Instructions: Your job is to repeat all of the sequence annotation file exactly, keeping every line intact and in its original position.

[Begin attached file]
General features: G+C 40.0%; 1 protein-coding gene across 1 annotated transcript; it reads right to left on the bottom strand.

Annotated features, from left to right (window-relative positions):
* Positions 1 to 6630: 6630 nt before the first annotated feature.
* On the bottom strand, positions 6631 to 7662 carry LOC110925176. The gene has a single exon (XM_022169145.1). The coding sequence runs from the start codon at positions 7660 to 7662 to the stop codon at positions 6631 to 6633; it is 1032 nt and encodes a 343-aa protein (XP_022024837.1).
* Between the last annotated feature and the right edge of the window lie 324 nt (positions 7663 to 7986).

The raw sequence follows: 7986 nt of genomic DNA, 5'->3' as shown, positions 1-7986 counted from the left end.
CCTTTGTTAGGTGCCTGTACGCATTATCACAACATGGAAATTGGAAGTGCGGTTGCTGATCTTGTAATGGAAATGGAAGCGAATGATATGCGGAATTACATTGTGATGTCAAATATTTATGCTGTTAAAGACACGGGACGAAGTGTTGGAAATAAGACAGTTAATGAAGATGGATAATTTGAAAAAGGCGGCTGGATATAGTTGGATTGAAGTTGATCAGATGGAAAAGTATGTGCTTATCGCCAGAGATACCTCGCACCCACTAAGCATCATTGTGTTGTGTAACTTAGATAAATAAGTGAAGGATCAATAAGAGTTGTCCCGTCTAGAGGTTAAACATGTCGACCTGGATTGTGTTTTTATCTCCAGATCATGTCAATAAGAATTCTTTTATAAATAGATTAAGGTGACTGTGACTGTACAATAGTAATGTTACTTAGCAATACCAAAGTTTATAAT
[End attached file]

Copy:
General features: G+C 40.0%; 1 protein-coding gene across 1 annotated transcript; it reads right to left on the bottom strand.

Annotated features, from left to right (window-relative positions):
* Positions 1 to 6630: 6630 nt before the first annotated feature.
* On the bottom strand, positions 6631 to 7662 carry LOC110925176. The gene has a single exon (XM_022169145.1). The coding sequence runs from the start codon at positions 7660 to 7662 to the stop codon at positions 6631 to 6633; it is 1032 nt and encodes a 343-aa protein (XP_022024837.1).
* Between the last annotated feature and the right edge of the window lie 324 nt (positions 7663 to 7986).

The raw sequence follows: 7986 nt of genomic DNA, 5'->3' as shown, positions 1-7986 counted from the left end.
CCTTTGTTAGGTGCCTGTACGCATTATCACAACATGGAAATTGGAAGTGCGGTTGCTGATCTTGTAATGGAAATGGAAGCGAATGATATGCGGAATTACATTGTGATGTCAAATATTTATGCTGTTAAAGACACGGGACGAAGTGTTGGAAATAAGACAGTTAATGAAGATGGATAATTTGAAAAAGGCGGCTGGATATAGTTGGATTGAAGTTGATCAGATGGAAAAGTATGTGCTTATCGCCAGAGATACCTCGCACCCACTAAGCATCATTGTGTTGTGTAACTTAGATAAATAAGTGAAGGATCAATAAGAGTTGTCCCGTCTAGAGGTTAAACATGTCGACCTGGATTGTGTTTTTATCTCCAGATCATGTCAATAAGAATTCTTTTATAAATAGATTAAGGTGACTGTGACTGTACAATAGTAATGTTACTTAGCAATACCAAAGTTTATAAT